006 – Ale’s Gravel


Metronomy are one of my favourite bands and Small World is a fantastic album but this special edition is amazing and I think it really shows the value of letting other people into your creative process. They can often help to elevate your work and drive new ideas.

The Brief

  • Gravel Frame
  • Design for Lauf Gravel forks
  • Design for Ale’s geometry specifications
  • Ultra Endurance race focus
  • Experiment and explore new production process
  • Complete the build with time for Ale to race on it over the summer

The Design

To begin, Ale and I simply started chatting about frames and riding styles. Exchanging stories and opinions about riding. Ale does some insane events and rides seriously hard, he also has a great focus on the nuances of gravel frame designs. I obsess over all the little details and can give a great perspective from a casual rider’s perspective, but having Ale’s input was invaluable as he could give me fantastic new insight into what a rider wants when they are extracting every last bit of energy during a race.

There was initially no plan to do a build for Ale, we were simply enjoying chatting. But after some time he decided to go for it and have me build him a frame. I knew Ale had some specific requirements so we began by poring over the geometry of frames he has ridden and what he would improve on them. We settled on some fairly extreme geometry but I think it will give a really spritely handling style and allow him to ride super hard in his races. The main part is that the chainstay length with the Rocker dropouts at full adjustment will be approaching 410mm! The front centre is under 600mm and the trail is around 70mm. All of this while accounting for the Lauf forks and keeping the fit sensible for Ale.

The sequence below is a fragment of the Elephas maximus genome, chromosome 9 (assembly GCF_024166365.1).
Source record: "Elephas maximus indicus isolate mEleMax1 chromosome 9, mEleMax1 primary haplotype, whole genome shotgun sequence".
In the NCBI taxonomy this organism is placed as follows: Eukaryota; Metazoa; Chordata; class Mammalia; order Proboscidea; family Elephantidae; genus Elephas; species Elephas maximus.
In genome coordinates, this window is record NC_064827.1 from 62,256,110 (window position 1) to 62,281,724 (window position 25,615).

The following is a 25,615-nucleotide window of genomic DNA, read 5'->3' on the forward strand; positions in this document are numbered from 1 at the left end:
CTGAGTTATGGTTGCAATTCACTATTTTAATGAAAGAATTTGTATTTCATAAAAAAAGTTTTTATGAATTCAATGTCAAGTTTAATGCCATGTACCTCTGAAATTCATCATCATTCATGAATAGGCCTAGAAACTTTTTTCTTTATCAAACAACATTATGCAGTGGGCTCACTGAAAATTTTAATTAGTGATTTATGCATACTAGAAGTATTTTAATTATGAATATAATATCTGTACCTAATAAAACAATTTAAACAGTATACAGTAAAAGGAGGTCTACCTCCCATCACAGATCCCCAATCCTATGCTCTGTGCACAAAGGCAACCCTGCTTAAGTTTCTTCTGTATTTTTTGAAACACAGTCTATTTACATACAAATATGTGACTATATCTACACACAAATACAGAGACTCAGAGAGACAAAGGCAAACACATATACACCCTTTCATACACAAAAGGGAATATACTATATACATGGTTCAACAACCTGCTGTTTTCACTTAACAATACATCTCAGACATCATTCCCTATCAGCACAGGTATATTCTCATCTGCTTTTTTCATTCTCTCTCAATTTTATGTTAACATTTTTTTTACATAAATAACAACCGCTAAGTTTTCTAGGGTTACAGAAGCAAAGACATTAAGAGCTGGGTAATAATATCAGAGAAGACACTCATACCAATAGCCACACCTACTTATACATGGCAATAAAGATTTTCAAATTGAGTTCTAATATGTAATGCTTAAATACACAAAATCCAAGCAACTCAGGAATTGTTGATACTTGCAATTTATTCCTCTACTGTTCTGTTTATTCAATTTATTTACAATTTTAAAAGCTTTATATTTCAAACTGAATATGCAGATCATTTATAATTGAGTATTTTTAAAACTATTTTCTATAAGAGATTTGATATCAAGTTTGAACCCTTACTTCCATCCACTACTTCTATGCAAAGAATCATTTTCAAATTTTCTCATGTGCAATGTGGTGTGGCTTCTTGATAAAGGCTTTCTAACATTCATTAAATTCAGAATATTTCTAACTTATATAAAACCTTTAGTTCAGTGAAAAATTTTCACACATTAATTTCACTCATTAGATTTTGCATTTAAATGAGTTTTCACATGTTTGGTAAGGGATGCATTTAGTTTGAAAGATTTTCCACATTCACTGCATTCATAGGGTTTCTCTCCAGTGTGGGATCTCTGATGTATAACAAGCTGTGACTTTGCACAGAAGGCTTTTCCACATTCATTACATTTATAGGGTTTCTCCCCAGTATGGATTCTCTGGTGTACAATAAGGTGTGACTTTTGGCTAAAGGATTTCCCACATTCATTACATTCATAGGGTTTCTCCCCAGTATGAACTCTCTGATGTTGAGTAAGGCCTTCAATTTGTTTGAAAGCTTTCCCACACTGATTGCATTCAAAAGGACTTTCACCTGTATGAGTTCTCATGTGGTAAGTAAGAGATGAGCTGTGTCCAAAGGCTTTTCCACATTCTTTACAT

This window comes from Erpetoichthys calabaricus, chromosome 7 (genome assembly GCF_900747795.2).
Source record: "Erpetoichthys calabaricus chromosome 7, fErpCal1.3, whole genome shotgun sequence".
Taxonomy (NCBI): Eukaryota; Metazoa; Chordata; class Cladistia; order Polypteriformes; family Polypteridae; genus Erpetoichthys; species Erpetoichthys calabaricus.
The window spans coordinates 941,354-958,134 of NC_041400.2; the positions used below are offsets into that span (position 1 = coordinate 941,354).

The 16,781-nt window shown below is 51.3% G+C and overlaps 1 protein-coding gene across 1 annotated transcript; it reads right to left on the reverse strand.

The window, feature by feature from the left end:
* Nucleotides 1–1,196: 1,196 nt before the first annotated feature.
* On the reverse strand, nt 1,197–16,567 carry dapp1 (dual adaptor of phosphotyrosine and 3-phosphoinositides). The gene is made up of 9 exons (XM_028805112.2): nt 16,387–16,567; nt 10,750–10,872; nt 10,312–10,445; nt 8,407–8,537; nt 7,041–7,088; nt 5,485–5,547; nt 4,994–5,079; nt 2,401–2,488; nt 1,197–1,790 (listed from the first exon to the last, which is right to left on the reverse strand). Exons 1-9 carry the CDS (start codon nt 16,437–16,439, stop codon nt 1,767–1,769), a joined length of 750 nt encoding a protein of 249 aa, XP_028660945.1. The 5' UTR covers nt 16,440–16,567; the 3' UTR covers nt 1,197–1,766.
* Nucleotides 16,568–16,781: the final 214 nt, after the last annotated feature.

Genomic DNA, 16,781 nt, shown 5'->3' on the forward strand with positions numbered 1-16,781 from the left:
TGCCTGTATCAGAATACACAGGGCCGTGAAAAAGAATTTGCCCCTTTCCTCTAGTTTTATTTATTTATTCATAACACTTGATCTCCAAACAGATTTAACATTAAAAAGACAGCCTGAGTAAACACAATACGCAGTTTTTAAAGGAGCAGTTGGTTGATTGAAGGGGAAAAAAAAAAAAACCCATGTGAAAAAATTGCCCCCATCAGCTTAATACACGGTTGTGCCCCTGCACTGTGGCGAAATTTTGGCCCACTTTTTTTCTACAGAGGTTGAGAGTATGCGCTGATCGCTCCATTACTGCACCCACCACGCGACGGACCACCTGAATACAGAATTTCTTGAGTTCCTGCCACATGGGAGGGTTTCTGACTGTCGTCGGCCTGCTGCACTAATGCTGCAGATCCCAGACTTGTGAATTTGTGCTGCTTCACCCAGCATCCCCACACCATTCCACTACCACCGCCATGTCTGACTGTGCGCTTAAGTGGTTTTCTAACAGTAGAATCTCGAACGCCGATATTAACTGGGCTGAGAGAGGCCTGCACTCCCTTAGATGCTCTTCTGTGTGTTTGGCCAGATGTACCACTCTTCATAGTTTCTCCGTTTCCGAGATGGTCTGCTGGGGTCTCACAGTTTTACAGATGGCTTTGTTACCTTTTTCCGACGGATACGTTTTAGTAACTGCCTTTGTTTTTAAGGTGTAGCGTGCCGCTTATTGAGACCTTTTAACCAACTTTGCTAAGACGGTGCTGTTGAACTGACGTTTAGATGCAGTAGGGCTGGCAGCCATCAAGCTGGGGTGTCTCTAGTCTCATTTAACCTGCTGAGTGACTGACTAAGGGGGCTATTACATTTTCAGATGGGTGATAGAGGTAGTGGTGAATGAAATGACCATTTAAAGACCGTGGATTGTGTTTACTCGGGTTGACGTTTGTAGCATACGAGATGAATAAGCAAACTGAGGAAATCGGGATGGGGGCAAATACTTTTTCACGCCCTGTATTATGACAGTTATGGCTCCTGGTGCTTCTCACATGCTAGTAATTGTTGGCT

With the geometry settled we got stuck into the aesthetic and functional details of the frame. There was a fair amount of feature creep here which is fine because I encouraged it as I enjoyed Ale allowing me to use this frame as a learning experience. To this end I managed to incorporate an entirely new rear end design, downtube storage box and integrated cable routing. None of this was easy to build but the final product was totally worth it.

The Build

To start and keep things easy I made the downtube and toptube. I ended up redoing the toptube as Ale thought the visible weave of carbon kevlar looked pretty eye-catching, so I switched the layup around for that. This makes for a good time to address the use of kevlar/aramid in this frame. It’s a hybrid twill weave cloth that I got hold of and although it’s a nightmare to trim I wanted to use it on this build and I feel it will add strength and longevity to a frame that is going to be put through its paces in a rough life. There are drawbacks to it but I felt that this hybrid weave would provide a good balance.